A new four-door sports sedan takes to the road

The Porsche faithful may think the newest Porsche Panamera has gone off-course, just like the Cayenne SUV.

Why, you ask? Unlike the tried-and-true Porsches of the past, the Panamera is not a sports car with two doors, a rear air-cooled engine and a true stick shift.

But fear not, faithful: This four-door, front-engined sports sedan, with a seven-speed, semi-automatic transmission still deserves the Porsche nom de plume.

The specs sure are up to the task. Three varieties are available for your driving pleasure. The “base” S starts with a 400 horsepower, 4.8-liter V-8 motor which drives through the rear wheels. The 4S model has the same power plant, but sends the power to all the wheels. And for those who want to help launch a Saturn rocket, there is the Turbo, with 500 ponies coming from the same size V-8. Zero to 60 times vary from a mere five seconds to the Turbo’s race car-worthy 3.8 seconds.

911 Surprise

There is no question of the styling theme and how masterfully the Panamera works. The assignment: Make a four-door, four-seater that looks like the current Porsche 911 sports car.

Lo and behold, it has worked.

In person, its resemblance to the 911 is especially surprising.

Panamera 4S

Engine: 4.8-liter V-8, 400 horsepower or 500 horsepower with Turbo model Acceleration: 0-60: 5 seconds to 3.8 seconds

Braking: Four-wheel disc brakes, 14.2-inch front rotor, 13-inch rear rotor Sound system: AM/FM/CD system with 235 watts and 11 speakers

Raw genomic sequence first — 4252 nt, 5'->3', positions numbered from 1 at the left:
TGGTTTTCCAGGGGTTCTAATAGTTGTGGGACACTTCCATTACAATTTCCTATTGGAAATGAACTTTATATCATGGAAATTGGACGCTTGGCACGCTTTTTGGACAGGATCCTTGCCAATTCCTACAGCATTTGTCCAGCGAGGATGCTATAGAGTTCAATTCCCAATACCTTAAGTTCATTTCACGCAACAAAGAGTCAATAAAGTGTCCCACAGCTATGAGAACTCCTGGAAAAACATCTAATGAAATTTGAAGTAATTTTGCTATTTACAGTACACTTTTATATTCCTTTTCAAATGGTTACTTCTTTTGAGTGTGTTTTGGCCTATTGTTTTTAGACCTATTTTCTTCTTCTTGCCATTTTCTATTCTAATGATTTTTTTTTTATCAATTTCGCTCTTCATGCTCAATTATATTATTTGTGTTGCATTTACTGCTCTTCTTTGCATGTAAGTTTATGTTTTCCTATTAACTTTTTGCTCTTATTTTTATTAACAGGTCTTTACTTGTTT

Price: Panamera 4S $93,800; as tested, $120,340

A byproduct of this layout is that this sports sedan has some SUV practicality to it. With the low-sweeping rear deck, Porsche made it a hatchback with lots of storage room, and just like your typical SUV, the rear seats drop down for additional carrying capacity.

Inside, some traditional Porsche characteristics are retained, and all of the truly high tech gadgets are standard or available. Like all of its predecessors, the tach is in the center of the dash pod, and the ignition switch is on the left of the steering wheel.

Laid out on either side of the gearshift lever is a cadre of buttons to handle the climate system, suspension/performance settings, an optional rear window shade and the raising and lowering of a spoiler. There is an interesting on and off engine switch, which, when engaged, turns the engine off at stops and immediately restarts the engine when the driver lifts his or her foot off the brake, thereby saving gas in the process.

A large video touch screen dominates the center of the dash, with a navigation system covering Oahu at your command. Contrasting colors, shapes and materials, including lots of leather, present a very attractive interior.

Four true bucket seats service the driver and passengers; rear leg-room and even headroom are quite generous. Power adjustments galore control the comfort level of the seats.

Hit The Road

Unlike a true automatic transmission, which is based on fluid dynamics, the Panamera’s seven-speed auto-matic/manual system has real metal gears with a double clutch system, but sans a clutch pedal. Without being too technical, in everyday life, the automatic mode leaves the transmission to perform like any other. When more performance is called for, either hit the paddles on the steering wheel or move the gearshift lever over a notch and shift sequentially up and down. More speed and tighter handling are engaged by pushing the suspension buttons on the console.

Engine thrust is there instantly without hesitation and in relative silence. In the normal mode, the air suspension ride is compliant with no hint of what awaits when the suspension-changing commands are engaged.

911 Practical

Clearly the Panamera has moved the Porsche sports car brand into the high-end sedan field without substantially detracting from the Porsche experience. So in one stroke, this car can carry a family out and about without missing the sports car enthusiast’s need for handling, looks and performance.